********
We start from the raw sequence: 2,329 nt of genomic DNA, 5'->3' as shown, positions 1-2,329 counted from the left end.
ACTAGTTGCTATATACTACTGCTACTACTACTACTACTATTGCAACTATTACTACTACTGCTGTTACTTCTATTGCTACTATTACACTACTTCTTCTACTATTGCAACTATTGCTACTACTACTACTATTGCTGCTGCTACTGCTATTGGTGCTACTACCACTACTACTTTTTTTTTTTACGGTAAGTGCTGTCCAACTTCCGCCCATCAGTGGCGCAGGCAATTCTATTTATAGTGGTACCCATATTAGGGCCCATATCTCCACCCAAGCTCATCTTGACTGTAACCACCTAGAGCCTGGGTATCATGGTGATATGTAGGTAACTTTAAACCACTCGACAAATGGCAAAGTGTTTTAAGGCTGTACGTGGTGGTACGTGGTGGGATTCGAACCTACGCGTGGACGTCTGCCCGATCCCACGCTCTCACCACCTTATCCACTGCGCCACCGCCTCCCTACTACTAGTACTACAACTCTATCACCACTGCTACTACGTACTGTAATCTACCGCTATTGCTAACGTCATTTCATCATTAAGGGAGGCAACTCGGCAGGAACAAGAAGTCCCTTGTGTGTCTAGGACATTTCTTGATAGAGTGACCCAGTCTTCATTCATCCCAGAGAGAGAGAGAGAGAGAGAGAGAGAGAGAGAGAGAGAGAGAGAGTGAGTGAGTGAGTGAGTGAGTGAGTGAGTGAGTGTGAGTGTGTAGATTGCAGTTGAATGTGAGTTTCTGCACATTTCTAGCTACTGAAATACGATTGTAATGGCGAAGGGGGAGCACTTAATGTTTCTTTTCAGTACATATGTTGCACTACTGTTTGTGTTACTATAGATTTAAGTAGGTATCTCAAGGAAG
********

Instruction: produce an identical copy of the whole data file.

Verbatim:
We start from the raw sequence: 2,329 nt of genomic DNA, 5'->3' as shown, positions 1-2,329 counted from the left end.
ACTAGTTGCTATATACTACTGCTACTACTACTACTACTATTGCAACTATTACTACTACTGCTGTTACTTCTATTGCTACTATTACACTACTTCTTCTACTATTGCAACTATTGCTACTACTACTACTATTGCTGCTGCTACTGCTATTGGTGCTACTACCACTACTACTTTTTTTTTTTACGGTAAGTGCTGTCCAACTTCCGCCCATCAGTGGCGCAGGCAATTCTATTTATAGTGGTACCCATATTAGGGCCCATATCTCCACCCAAGCTCATCTTGACTGTAACCACCTAGAGCCTGGGTATCATGGTGATATGTAGGTAACTTTAAACCACTCGACAAATGGCAAAGTGTTTTAAGGCTGTACGTGGTGGTACGTGGTGGGATTCGAACCTACGCGTGGACGTCTGCCCGATCCCACGCTCTCACCACCTTATCCACTGCGCCACCGCCTCCCTACTACTAGTACTACAACTCTATCACCACTGCTACTACGTACTGTAATCTACCGCTATTGCTAACGTCATTTCATCATTAAGGGAGGCAACTCGGCAGGAACAAGAAGTCCCTTGTGTGTCTAGGACATTTCTTGATAGAGTGACCCAGTCTTCATTCATCCCAGAGAGAGAGAGAGAGAGAGAGAGAGAGAGAGAGAGAGAGAGAGAGTGAGTGAGTGAGTGAGTGAGTGAGTGAGTGAGTGTGAGTGTGTAGATTGCAGTTGAATGTGAGTTTCTGCACATTTCTAGCTACTGAAATACGATTGTAATGGCGAAGGGGGAGCACTTAATGTTTCTTTTCAGTACATATGTTGCACTACTGTTTGTGTTACTATAGATTTAAGTAGGTATCTCAAGGAAG